1. Considering the City Government of Kent is staging a public hearing (show trial) in a few weeks, I’m all for Sound Transit backing off of this particular site. Other sites available.

        That said, there is standing strong against municipal government pressure, and there is picking a fight with someone in Saul Spady who has a proven track record of winning concessions via the initiative process. I mean getting the Seattle City Council to fold before the initiative is put on the ballot? Wow.

        Yes, I want a directly elected Sound Transit Board. Now that Safe Seattle leadership are joining the fight, I have a bad feeling what kind of new Board structure we’ll get – Senator O’Ban’s, not mine. With very, very long term consequences.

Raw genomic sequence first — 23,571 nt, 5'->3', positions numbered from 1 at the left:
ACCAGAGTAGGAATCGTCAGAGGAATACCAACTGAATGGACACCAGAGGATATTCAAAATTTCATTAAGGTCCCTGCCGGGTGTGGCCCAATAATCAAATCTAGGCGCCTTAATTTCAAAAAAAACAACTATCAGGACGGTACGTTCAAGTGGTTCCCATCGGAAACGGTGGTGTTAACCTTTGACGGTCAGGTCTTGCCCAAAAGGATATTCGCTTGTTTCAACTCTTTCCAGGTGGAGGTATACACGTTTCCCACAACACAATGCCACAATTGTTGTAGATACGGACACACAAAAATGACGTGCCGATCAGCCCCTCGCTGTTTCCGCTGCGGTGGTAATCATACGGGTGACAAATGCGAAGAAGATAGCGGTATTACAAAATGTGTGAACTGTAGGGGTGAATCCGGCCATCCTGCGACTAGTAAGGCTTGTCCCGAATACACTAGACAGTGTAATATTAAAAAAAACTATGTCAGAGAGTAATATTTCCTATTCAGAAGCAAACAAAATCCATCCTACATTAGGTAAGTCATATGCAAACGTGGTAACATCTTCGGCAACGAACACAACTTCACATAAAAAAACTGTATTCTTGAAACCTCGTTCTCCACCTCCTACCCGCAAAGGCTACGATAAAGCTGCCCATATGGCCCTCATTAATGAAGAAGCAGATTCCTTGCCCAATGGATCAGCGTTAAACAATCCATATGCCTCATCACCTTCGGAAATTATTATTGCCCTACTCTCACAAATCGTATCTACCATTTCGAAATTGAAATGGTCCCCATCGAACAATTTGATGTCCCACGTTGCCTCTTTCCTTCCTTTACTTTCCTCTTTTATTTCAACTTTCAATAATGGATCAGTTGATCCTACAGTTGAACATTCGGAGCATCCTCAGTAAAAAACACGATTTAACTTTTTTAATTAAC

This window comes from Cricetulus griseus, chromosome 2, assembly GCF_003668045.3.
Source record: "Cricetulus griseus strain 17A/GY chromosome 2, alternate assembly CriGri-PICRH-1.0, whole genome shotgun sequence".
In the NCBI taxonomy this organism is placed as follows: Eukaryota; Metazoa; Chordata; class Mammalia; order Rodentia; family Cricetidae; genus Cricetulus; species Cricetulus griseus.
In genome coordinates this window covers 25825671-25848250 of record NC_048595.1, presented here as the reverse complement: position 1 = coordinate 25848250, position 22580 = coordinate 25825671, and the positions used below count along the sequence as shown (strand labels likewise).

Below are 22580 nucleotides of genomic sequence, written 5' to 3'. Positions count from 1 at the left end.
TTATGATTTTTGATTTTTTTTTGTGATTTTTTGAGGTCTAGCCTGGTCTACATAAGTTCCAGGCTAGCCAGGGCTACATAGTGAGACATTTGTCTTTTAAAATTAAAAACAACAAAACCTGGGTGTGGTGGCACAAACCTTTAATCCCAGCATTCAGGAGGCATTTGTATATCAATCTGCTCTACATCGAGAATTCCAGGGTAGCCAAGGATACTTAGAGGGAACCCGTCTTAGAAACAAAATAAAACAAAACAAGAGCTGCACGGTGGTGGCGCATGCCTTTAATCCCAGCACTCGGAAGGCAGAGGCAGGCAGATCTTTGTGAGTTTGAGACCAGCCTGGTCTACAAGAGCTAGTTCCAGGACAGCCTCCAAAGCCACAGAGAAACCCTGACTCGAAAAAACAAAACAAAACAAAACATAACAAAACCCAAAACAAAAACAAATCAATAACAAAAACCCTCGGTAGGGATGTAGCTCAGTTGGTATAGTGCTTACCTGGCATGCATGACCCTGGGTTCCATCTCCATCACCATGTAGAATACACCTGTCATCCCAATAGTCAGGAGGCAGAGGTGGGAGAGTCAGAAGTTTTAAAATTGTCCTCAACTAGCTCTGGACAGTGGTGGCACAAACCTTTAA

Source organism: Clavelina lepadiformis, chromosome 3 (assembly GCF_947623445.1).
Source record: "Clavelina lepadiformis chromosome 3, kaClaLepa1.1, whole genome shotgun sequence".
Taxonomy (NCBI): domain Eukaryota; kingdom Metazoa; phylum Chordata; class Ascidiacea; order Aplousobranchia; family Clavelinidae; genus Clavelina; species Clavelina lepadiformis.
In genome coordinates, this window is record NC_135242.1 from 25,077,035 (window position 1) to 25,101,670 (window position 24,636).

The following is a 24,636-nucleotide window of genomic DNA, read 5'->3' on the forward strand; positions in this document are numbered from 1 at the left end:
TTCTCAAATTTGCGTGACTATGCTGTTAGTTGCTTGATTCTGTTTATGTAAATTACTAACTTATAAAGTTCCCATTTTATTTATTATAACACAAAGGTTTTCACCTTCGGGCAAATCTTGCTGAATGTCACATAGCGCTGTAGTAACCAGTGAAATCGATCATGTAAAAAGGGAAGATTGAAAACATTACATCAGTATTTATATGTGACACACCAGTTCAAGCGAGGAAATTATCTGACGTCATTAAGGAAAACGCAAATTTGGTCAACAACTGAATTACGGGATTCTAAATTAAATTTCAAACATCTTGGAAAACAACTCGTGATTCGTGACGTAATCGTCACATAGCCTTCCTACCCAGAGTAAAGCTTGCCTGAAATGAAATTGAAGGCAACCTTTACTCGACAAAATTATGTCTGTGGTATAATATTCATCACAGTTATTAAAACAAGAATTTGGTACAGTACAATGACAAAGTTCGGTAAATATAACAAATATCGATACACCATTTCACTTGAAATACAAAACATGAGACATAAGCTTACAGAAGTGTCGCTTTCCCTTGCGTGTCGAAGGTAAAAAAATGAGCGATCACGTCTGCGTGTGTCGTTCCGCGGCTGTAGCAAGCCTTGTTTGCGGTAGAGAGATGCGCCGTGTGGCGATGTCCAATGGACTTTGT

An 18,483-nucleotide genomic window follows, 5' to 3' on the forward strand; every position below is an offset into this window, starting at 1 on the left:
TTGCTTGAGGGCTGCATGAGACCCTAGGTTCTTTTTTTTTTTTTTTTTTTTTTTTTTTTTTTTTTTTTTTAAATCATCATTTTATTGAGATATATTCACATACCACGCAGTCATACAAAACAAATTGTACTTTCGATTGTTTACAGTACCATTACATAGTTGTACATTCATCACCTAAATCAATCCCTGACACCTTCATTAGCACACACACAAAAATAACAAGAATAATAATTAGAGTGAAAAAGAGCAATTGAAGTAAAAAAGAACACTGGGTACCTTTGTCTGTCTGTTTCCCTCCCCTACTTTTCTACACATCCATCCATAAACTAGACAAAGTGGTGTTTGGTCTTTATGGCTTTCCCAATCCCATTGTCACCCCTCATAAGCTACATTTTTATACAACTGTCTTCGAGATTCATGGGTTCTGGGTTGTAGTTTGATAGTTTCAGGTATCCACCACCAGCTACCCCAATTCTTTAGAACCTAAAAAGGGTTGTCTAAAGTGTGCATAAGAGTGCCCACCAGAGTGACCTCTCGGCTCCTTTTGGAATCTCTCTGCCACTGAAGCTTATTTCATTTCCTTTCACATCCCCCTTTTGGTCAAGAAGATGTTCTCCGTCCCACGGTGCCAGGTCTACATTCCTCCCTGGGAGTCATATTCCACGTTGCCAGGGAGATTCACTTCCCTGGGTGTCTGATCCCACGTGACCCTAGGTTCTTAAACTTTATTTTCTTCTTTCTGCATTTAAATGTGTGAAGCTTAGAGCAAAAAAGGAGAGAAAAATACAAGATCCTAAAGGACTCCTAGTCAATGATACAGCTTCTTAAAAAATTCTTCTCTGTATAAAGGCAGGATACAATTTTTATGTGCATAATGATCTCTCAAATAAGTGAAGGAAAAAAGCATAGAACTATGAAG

Pick & choose your battles. The tax on jobs defeat isn’t Sound Transit’s to avenge. That’s my message.

    6. Regardless of your feelings about whether Dick’s makes good burgers…it is kind of silly that Sound Transit would propose locating their maintenance facility within the 1/2 mile walkshed of the Station, especially when the surrounding area is zoned in a way that would allow for a higher use. This is one of the few suburban stations that could actually be built up. Probably a very long time from now, but still.

      1. How far out does it need to be to meet the need?

        Putting it on pylons above the existing Metro bus base right along the line would be tempting, but they’d have to run a lot of reverse peak trips to get the trains where they’re needed.

  5. I’m a bit disappointed in Dear Old Jay. His position is correct on no new CCC without LR, but he basically defends his position by saying “Oregon insists on it, so must agree.”

    Na, the correct position is that LR to Vancouver makes total sense for a variety of reasons that matter directly to Vancouverites and the residents of Clark County.

    Plus most Vancouverites support LR. It’s just the radical right in Clark Count that sunk Vancouver LR and with it the entire CCC.